Overall, I can’t think that much evidence in combination with looking at both the Old and New Testament that indicates one can divorce for adultery. The only circumstantial evidence that those who support divorce for adultery keep trying to stand on is that “porneia” can refer to adultery in some instances according to Strong’s. Unfortunately, it is never used to refer to adultery in the NT, especially when there is a more suitable word which is moichao.

There are also no Christian traditions that support divorce for adultery. The only exception is in the past century or so with the rise of feminism.


20. Conclusions

Jesus talks about marriage, divorce, and putting away. Understanding which passages Jesus refers to is critical to unifying all of Scripture on the topic of divorce.

  1. Putting away is NOT divorce in the context of Mosaic Law and in the gospel of Matthew. It is a two part process of putting away and a bill of divorcement. – Deut 22, 24; Mal 2; Jer 3; Isa 50; Matt 5, 19
  2. Putting away is synonymous with divorce for the Gentiles. — Mark 10; Luke 16; 1 Corinthians 7
  3. God and Jesus’ plan for marriage is that “What therefore God hath joined together, let not man put asunder.” – Gen 2, Matt 19; Mark 10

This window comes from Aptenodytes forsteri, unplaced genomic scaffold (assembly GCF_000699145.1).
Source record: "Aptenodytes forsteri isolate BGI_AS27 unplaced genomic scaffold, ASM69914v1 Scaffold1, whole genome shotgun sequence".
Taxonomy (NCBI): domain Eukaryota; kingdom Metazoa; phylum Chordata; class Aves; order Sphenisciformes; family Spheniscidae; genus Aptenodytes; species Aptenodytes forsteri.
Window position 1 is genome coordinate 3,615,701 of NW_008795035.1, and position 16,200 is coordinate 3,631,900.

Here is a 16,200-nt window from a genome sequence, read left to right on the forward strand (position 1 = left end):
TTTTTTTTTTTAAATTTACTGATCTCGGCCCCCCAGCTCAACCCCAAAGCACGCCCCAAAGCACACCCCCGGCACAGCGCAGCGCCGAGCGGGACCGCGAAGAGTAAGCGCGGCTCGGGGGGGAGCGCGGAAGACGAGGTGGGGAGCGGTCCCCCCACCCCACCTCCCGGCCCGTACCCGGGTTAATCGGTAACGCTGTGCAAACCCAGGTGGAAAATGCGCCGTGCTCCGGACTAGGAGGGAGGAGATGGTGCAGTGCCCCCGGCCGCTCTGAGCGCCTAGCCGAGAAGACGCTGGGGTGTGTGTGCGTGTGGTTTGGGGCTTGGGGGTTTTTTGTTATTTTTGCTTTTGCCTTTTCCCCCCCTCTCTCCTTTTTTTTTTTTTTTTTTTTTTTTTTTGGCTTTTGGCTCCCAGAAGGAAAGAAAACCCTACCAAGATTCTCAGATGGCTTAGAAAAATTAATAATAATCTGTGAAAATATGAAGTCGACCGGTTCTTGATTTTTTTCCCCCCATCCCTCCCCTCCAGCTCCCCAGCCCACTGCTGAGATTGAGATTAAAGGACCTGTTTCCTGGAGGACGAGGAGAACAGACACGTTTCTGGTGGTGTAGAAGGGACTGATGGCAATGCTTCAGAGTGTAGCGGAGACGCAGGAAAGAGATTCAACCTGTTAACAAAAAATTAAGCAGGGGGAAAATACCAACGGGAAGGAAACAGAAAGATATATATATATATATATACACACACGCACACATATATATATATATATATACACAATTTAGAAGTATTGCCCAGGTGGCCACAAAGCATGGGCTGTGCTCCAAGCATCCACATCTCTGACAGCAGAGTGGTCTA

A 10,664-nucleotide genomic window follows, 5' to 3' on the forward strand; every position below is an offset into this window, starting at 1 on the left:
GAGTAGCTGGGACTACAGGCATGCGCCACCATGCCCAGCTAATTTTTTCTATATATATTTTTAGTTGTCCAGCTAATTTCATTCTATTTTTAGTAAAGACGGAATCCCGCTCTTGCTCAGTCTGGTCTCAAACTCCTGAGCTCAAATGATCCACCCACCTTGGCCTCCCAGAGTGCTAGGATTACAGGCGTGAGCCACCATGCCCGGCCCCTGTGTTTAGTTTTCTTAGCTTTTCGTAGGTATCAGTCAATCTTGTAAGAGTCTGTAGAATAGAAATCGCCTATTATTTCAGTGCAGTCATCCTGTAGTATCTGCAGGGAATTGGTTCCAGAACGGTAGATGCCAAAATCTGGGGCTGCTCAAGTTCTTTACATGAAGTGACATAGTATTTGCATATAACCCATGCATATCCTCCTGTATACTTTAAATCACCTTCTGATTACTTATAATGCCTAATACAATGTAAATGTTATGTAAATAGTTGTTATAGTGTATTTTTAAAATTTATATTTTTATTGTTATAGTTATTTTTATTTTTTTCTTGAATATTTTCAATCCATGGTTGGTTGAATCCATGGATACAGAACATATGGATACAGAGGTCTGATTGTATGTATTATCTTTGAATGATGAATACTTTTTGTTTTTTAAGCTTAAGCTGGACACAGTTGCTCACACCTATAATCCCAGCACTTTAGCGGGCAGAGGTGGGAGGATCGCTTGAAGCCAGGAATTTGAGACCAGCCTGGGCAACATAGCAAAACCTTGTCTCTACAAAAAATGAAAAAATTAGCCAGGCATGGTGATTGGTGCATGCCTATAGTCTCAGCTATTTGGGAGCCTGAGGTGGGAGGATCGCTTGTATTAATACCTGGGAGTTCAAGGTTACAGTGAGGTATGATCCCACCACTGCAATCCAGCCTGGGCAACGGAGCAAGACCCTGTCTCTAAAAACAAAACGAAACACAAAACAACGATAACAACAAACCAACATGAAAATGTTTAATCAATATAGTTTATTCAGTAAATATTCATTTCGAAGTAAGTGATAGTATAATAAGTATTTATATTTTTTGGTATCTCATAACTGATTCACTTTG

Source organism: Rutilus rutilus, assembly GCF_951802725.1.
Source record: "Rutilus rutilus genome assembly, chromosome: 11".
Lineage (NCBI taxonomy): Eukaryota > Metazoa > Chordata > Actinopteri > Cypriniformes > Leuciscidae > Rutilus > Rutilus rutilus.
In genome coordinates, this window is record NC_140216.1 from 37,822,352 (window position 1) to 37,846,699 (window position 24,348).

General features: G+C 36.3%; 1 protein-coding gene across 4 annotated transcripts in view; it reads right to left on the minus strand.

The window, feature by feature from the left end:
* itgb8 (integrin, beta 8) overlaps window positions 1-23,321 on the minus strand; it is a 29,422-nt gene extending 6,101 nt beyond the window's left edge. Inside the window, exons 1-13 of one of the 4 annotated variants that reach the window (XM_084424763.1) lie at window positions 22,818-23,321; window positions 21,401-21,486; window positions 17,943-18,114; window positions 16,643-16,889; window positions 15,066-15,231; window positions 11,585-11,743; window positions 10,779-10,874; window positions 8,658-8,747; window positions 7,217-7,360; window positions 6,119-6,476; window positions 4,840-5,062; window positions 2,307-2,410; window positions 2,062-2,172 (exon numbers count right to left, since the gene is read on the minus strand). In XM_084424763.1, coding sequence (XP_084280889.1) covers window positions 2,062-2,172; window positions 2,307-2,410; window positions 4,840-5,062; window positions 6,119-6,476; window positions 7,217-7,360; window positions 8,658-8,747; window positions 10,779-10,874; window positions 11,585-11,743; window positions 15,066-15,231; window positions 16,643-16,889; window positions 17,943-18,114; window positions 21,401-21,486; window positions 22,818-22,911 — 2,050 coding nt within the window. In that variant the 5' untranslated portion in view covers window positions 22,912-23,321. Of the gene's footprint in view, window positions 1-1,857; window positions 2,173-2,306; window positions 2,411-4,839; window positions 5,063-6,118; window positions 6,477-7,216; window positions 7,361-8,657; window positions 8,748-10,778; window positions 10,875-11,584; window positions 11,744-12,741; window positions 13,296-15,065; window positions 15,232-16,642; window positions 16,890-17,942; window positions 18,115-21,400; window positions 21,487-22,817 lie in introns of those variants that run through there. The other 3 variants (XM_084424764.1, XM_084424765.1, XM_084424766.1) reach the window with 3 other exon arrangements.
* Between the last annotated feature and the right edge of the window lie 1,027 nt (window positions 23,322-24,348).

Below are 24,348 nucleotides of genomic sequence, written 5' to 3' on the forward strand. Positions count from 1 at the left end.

4. There is no get-out-of-marriage adultery clause. Who you are married to you should stay married to regardless of any sins they commit. This is a hard word as even the disciples said it was better not to marry. Separation seems to be an option if you can’t live with them. Reconciliation is ideal. – Matt; 19, Mark 10, Luke 16, 1 Cor 7
  5. Under the Law of Moses and according to Jesus, a marriage is illegitimate if your wife committed sexual fraud prior to marriage. Example: Claiming she was a virgin when she was not (Deut 22). Hence, you can put her away without divorcing her since it was a sham. – Deut 22, Matthew 5, 19; Mark 10; Luke 16,
  6. If a spouse leaves stay single or be reconciled. – 1 Cor 7, Romans 7, Mark 10, Luke 16
  7. If an unbelieving spouse leaves you are not under bondage of marital roles and responsibilities. You are still under the marriage covenant, and you cannot remarry. – 1 Cor 7
  8. Those already remarried in their second and third marriages are NOT to divorce and reconcile with their first spouse if they come to Christ (See: Note 1 for more details). The heretical interpretation is perpetual adultery with the new spouse. In this line of thought, divorce and reconcile and remarry with the first spouse. This view goes against what Deuteronomy 24 says in that if a first husband divorces a wife and another marries her even if she is divorced or her husband dies then she is not to remarry him again otherwise is it an abomination. – Deut 24, Matthew 19

Note 1: Divorce, remarriage, and perpetual adultery:

1. There is perpetual adultery if the participants are made completely aware of the roles and responsibilities and the everlasting nature of marriage. In other words, “sacramental marriage” affirmed by the Church. If you know you are held accountable to a greater standard, just as Christians are held to a greater standard than non-Christians.